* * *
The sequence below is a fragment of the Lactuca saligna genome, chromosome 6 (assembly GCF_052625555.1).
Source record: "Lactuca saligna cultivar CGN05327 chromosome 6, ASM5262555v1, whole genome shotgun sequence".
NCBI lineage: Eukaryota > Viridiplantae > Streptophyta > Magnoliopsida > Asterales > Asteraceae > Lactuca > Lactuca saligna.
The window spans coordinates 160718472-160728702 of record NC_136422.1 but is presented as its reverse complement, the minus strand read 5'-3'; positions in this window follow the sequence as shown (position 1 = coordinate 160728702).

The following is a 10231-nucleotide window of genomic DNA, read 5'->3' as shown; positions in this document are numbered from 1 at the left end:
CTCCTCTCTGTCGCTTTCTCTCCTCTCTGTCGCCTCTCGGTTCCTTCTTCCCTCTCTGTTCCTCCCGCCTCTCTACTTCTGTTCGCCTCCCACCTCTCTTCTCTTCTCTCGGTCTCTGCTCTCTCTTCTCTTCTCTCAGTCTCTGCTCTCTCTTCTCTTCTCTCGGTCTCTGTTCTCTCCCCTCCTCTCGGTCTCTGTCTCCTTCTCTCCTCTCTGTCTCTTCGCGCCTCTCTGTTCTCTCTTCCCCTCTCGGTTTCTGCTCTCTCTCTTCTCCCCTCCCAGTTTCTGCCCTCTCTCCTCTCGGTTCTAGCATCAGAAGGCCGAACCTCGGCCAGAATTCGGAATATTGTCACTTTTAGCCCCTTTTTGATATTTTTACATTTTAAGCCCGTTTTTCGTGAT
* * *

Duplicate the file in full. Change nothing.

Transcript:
The sequence below is a fragment of the Lactuca saligna genome, chromosome 6 (assembly GCF_052625555.1).
Source record: "Lactuca saligna cultivar CGN05327 chromosome 6, ASM5262555v1, whole genome shotgun sequence".
NCBI lineage: Eukaryota > Viridiplantae > Streptophyta > Magnoliopsida > Asterales > Asteraceae > Lactuca > Lactuca saligna.
The window spans coordinates 160718472-160728702 of record NC_136422.1 but is presented as its reverse complement, the minus strand read 5'-3'; positions in this window follow the sequence as shown (position 1 = coordinate 160728702).

The following is a 10231-nucleotide window of genomic DNA, read 5'->3' as shown; positions in this document are numbered from 1 at the left end:
CTCCTCTCTGTCGCTTTCTCTCCTCTCTGTCGCCTCTCGGTTCCTTCTTCCCTCTCTGTTCCTCCCGCCTCTCTACTTCTGTTCGCCTCCCACCTCTCTTCTCTTCTCTCGGTCTCTGCTCTCTCTTCTCTTCTCTCAGTCTCTGCTCTCTCTTCTCTTCTCTCGGTCTCTGTTCTCTCCCCTCCTCTCGGTCTCTGTCTCCTTCTCTCCTCTCTGTCTCTTCGCGCCTCTCTGTTCTCTCTTCCCCTCTCGGTTTCTGCTCTCTCTCTTCTCCCCTCCCAGTTTCTGCCCTCTCTCCTCTCGGTTCTAGCATCAGAAGGCCGAACCTCGGCCAGAATTCGGAATATTGTCACTTTTAGCCCCTTTTTGATATTTTTACATTTTAAGCCCGTTTTTCGTGAT